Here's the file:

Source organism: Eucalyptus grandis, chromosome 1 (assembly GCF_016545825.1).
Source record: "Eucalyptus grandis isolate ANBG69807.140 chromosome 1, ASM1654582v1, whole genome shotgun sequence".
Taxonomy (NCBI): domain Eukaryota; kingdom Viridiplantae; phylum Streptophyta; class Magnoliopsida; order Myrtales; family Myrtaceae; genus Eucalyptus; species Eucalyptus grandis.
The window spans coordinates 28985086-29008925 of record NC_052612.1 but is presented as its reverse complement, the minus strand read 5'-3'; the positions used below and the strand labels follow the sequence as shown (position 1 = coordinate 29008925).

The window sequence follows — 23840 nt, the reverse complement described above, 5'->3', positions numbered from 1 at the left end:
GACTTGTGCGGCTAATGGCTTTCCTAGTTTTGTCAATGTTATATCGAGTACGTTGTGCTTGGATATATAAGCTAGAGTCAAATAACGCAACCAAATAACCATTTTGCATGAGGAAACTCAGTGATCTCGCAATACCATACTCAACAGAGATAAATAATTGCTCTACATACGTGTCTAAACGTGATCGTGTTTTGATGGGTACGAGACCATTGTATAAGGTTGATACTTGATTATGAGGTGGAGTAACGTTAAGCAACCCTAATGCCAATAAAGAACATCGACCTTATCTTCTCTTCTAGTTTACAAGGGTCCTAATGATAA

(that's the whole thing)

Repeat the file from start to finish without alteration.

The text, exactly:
Source organism: Eucalyptus grandis, chromosome 1 (assembly GCF_016545825.1).
Source record: "Eucalyptus grandis isolate ANBG69807.140 chromosome 1, ASM1654582v1, whole genome shotgun sequence".
Taxonomy (NCBI): domain Eukaryota; kingdom Viridiplantae; phylum Streptophyta; class Magnoliopsida; order Myrtales; family Myrtaceae; genus Eucalyptus; species Eucalyptus grandis.
The window spans coordinates 28985086-29008925 of record NC_052612.1 but is presented as its reverse complement, the minus strand read 5'-3'; the positions used below and the strand labels follow the sequence as shown (position 1 = coordinate 29008925).

The window sequence follows — 23840 nt, the reverse complement described above, 5'->3', positions numbered from 1 at the left end:
GACTTGTGCGGCTAATGGCTTTCCTAGTTTTGTCAATGTTATATCGAGTACGTTGTGCTTGGATATATAAGCTAGAGTCAAATAACGCAACCAAATAACCATTTTGCATGAGGAAACTCAGTGATCTCGCAATACCATACTCAACAGAGATAAATAATTGCTCTACATACGTGTCTAAACGTGATCGTGTTTTGATGGGTACGAGACCATTGTATAAGGTTGATACTTGATTATGAGGTGGAGTAACGTTAAGCAACCCTAATGCCAATAAAGAACATCGACCTTATCTTCTCTTCTAGTTTACAAGGGTCCTAATGATAA